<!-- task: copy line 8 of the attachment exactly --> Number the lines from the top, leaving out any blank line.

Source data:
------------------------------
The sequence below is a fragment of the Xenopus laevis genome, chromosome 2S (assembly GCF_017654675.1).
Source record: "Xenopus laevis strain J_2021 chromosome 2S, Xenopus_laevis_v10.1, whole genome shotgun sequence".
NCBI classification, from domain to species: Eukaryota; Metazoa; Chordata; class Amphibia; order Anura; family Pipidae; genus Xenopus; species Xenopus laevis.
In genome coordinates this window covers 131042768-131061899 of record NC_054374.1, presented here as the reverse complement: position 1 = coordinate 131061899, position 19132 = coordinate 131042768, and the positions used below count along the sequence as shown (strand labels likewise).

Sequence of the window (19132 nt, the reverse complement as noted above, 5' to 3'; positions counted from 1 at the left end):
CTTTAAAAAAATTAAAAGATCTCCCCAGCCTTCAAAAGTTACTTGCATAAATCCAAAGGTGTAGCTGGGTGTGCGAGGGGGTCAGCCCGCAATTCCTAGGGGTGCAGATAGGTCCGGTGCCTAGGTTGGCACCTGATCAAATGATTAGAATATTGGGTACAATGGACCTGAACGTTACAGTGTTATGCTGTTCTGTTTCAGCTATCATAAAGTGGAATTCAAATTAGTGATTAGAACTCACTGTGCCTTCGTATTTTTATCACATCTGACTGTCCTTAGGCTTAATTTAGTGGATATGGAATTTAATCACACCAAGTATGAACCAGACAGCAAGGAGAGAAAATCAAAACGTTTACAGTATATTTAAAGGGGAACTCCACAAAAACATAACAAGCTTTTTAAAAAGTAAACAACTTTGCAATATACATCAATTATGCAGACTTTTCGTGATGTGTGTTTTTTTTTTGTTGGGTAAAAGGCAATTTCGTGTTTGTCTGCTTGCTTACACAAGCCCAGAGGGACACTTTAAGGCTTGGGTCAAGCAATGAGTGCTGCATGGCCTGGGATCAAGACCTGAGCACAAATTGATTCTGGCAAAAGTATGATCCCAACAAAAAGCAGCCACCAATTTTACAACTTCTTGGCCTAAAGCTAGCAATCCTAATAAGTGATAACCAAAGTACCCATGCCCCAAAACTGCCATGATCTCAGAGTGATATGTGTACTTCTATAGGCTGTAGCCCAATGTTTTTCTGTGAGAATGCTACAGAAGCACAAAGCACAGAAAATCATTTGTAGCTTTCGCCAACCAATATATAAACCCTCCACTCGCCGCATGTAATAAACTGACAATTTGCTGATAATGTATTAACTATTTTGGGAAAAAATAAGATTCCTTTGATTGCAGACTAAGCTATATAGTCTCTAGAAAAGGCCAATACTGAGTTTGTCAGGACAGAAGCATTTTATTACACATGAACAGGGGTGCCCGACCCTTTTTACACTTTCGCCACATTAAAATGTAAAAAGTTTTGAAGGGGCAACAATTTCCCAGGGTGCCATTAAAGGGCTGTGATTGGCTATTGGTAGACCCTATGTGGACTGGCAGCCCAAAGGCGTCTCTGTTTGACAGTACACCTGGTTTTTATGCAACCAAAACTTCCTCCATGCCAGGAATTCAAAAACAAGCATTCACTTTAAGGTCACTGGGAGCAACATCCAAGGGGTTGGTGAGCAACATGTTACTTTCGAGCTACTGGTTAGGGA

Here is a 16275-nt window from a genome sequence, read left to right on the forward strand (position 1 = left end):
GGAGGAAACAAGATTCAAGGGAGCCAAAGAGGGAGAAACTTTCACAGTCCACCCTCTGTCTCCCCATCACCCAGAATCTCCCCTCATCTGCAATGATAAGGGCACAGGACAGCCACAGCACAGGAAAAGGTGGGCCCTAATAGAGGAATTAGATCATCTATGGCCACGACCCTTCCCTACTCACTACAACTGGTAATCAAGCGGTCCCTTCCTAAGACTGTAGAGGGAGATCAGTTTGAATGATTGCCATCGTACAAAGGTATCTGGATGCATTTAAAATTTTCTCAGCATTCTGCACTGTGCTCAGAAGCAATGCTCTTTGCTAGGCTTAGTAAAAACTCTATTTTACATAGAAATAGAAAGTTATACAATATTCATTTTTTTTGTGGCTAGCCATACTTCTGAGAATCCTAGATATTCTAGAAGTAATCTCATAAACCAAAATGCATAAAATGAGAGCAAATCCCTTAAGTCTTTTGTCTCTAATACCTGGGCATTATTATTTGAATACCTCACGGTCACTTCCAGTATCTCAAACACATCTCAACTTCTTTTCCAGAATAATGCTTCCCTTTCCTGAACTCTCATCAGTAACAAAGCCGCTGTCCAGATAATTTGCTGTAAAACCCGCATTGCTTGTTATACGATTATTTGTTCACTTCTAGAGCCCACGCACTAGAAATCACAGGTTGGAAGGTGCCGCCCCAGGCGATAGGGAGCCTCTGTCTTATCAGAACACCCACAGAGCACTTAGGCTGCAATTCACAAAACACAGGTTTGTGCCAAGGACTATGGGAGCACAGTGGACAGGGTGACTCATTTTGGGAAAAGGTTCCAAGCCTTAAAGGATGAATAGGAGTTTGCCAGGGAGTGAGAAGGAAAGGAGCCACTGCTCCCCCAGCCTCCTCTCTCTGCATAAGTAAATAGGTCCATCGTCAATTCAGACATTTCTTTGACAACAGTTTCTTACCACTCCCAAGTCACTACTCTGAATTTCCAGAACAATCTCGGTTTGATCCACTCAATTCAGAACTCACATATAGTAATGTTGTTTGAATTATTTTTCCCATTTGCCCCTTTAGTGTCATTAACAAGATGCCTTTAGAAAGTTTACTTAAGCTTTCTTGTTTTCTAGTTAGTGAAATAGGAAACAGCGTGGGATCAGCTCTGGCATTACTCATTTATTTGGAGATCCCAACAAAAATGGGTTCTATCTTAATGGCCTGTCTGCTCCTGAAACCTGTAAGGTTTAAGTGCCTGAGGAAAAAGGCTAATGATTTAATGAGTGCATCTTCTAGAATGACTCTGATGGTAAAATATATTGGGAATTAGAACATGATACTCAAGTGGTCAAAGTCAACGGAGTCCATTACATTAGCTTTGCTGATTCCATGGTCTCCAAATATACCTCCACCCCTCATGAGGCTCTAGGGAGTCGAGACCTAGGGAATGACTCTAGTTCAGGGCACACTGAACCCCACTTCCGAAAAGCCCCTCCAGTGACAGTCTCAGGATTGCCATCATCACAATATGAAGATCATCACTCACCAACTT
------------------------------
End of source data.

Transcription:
GGAGGAAACAAGATTCAAGGGAGCCAAAGAGGGAGAAACTTTCACAGTCCACCCTCTGTCTCCCCATCACCCAGAATCTCCCCTCATCTGCAATGATAAGGGCACAGGACAGCCACAGCACAGGAAAAGGTGGGCCCTAATAGAGGAATTAGATCATCTATGGCCACGACCCTTCCCTACTCACTACAACTGGTAATCAAGCGGTCCCTTCCTAAGACTGTAGAGGGAGATCAGTTTGAATGATTGCCATCGTACAAAGGTATCTGGATGCATTTAAAATTTTCTCAGCATTCTGCACTGTGCTCAGAAGCAATGCTCTTTGCTAGGCTTAGTAAAAACTCTATTTTACATAGAAATAGAAAGTTATACAATATTCATTTTTTTTGTGGCTAGCCATACTTCTGAGAATCCTAGATATTCTAGAAGTAATCTCATAAACCAAAATGCATAAAATGAGAGCAAATCCCTTAAGTCTTTTGTCTCTAATACCTGGGCATTATTATTTGAATACCTCACGGTCACTTCCAGTATCTCAAACACATCTCAACTTCTTTTCCAGAATAATGCTTCCCTTTCCTGAACTCTCATCAGTAACAAAGCCGCTGTCCAGATAATTTGCTGTAAAACCCGCATTGCTTGTTATACGATTATTTGTTCACTTCTAGAGCCCACGCACTAGAAATCACAGGTTGGAAGGTGCCGCCCCAGGCGATAGGGAGCCTCTGTCTTATCAGAACACCCACAGAGCACTTAGGCTGCAATTCACAAAACACAGGTTTGTGCCAAGGACTATGGGAGCACAGTGGACAGGGTGACTCATTTTGGGAAAAGGTTCCAAGCCTTAAAGGATGAATAGGAGTTTGCCAGGGAGTGAGAAGGAAAGGAGCCACTGCTCCCCCAGCCTCCTCTCTCTGCATAAGTAAATAGGTCCATCGTCAATTCAGACATTTCTTTGACAACAGTTTCTTACCACTCCCAAGTCACTACTCTGAATTTCCAGAACAATCTCGGTTTGATCCACTCAATTCAGAACTCACATATAGTAATGTTGTTTGAATTATTTTTCCCATTTGCCCCTTTAGTGTCATTAACAAGATGCCTTTAGAAAGTTTACTTAAGCTTTCTTGTTTTCTAGTTAGTGAAATAGGAAACAGCGTGGGATCAGCTCTGGCATTACTCATTTATTTGGAGATCCCAACAAAAATGGGTTCTATCTTAATGGCCTGTCTGCTCCTGAAACCTGTAAGGTTTAAGTGCCTGAGGAAAAAGGCTAATGATTTAATGAGTGCATCTTCTAGAATGACTCTGATGGTAAAATATATTGGGAATTAGAACATGATACTCAAGTGGTCAAAGTCAACGGAGTCCATTACATTAGCTTTGCTGATTCCATGGTCTCCAAATATACCTCCACCCCTCATGAGGCTCTAGGGAGTCGAGACCTAGGGAATGACTCTAGTTCAGGGCACACTGAACCCCACTTCCGAAAAGCCCCTCCAGTGACAGTCTCAGGATTGCCATCATCACAATATGAAGATCATCACTCACCAACTT